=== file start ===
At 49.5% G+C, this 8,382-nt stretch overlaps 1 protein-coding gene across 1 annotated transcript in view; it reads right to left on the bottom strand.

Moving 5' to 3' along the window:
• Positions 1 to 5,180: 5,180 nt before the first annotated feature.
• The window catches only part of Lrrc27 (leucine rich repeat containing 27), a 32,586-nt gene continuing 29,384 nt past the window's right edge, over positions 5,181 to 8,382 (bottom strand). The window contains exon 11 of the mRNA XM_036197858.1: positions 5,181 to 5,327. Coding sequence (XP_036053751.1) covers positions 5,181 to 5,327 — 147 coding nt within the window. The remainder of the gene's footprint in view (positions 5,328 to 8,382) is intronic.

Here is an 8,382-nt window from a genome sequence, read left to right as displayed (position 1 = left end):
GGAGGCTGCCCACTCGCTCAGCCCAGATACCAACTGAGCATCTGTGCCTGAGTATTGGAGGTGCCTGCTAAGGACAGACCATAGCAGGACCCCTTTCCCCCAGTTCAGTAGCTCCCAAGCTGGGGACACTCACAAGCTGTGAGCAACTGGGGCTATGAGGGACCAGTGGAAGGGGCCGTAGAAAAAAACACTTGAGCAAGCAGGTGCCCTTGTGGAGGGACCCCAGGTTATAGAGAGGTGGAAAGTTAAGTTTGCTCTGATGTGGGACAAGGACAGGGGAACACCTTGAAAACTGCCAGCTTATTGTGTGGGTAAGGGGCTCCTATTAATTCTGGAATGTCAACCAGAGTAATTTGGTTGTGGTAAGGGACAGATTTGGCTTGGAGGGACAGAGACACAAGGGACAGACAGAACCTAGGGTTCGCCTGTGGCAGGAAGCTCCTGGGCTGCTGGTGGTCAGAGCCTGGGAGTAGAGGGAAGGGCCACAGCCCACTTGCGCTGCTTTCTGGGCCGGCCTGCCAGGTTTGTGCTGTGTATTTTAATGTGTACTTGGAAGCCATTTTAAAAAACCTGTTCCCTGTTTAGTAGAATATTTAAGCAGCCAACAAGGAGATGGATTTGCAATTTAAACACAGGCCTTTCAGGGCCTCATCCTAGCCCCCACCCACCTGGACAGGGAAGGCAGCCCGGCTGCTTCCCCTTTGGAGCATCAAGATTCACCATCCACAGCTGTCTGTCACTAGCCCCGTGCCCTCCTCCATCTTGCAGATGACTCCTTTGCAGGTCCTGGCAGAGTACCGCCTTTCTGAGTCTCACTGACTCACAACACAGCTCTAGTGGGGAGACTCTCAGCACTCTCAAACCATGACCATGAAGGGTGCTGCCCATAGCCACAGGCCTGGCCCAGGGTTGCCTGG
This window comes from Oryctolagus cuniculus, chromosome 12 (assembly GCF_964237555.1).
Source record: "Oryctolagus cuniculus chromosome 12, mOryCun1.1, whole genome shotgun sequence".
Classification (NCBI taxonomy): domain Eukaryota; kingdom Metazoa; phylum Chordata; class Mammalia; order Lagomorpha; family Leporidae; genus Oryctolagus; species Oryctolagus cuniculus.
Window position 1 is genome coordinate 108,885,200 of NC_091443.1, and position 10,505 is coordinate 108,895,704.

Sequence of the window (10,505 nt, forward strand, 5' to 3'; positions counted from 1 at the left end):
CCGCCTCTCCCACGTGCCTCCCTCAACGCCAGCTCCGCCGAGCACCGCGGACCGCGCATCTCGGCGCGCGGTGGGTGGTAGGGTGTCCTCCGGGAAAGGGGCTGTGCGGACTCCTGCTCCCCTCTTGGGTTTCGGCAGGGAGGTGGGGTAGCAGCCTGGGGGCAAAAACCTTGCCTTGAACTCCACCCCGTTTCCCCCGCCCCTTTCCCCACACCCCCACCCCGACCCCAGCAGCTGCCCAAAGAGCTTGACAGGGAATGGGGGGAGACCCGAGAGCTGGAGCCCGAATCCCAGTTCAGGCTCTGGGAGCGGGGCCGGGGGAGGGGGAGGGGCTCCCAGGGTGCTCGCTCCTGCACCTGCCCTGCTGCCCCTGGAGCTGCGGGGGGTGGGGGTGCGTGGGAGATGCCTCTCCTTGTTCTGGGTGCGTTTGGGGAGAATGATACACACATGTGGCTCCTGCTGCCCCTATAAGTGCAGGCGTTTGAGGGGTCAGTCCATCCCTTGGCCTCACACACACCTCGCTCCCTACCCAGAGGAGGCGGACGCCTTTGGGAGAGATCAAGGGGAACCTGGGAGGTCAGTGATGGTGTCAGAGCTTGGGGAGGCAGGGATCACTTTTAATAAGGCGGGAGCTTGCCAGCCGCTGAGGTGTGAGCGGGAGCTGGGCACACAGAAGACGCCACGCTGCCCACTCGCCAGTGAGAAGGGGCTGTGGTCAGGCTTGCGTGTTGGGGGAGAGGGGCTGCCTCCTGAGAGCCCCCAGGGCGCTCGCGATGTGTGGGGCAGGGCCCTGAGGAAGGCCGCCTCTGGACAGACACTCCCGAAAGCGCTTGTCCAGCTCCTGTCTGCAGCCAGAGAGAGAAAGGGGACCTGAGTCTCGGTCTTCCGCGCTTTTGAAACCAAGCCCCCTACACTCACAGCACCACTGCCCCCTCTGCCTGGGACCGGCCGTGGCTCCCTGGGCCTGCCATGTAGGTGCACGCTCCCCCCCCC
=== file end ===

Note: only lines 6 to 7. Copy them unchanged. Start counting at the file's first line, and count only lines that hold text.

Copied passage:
GGAGGCTGCCCACTCGCTCAGCCCAGATACCAACTGAGCATCTGTGCCTGAGTATTGGAGGTGCCTGCTAAGGACAGACCATAGCAGGACCCCTTTCCCCCAGTTCAGTAGCTCCCAAGCTGGGGACACTCACAAGCTGTGAGCAACTGGGGCTATGAGGGACCAGTGGAAGGGGCCGTAGAAAAAAACACTTGAGCAAGCAGGTGCCCTTGTGGAGGGACCCCAGGTTATAGAGAGGTGGAAAGTTAAGTTTGCTCTGATGTGGGACAAGGACAGGGGAACACCTTGAAAACTGCCAGCTTATTGTGTGGGTAAGGGGCTCCTATTAATTCTGGAATGTCAACCAGAGTAATTTGGTTGTGGTAAGGGACAGATTTGGCTTGGAGGGACAGAGACACAAGGGACAGACAGAACCTAGGGTTCGCCTGTGGCAGGAAGCTCCTGGGCTGCTGGTGGTCAGAGCCTGGGAGTAGAGGGAAGGGCCACAGCCCACTTGCGCTGCTTTCTGGGCCGGCCTGCCAGGTTTGTGCTGTGTATTTTAATGTGTACTTGGAAGCCATTTTAAAAAACCTGTTCCCTGTTTAGTAGAATATTTAAGCAGCCAACAAGGAGATGGATTTGCAATTTAAACACAGGCCTTTCAGGGCCTCATCCTAGCCCCCACCCACCTGGACAGGGAAGGCAGCCCGGCTGCTTCCCCTTTGGAGCATCAAGATTCACCATCCACAGCTGTCTGTCACTAGCCCCGTGCCCTCCTCCATCTTGCAGATGACTCCTTTGCAGGTCCTGGCAGAGTACCGCCTTTCTGAGTCTCACTGACTCACAACACAGCTCTAGTGGGGAGACTCTCAGCACTCTCAAACCATGACCATGAAGGGTGCTGCCCATAGCCACAGGCCTGGCCCAGGGTTGCCTGG
This window comes from Oryctolagus cuniculus, chromosome 12 (assembly GCF_964237555.1).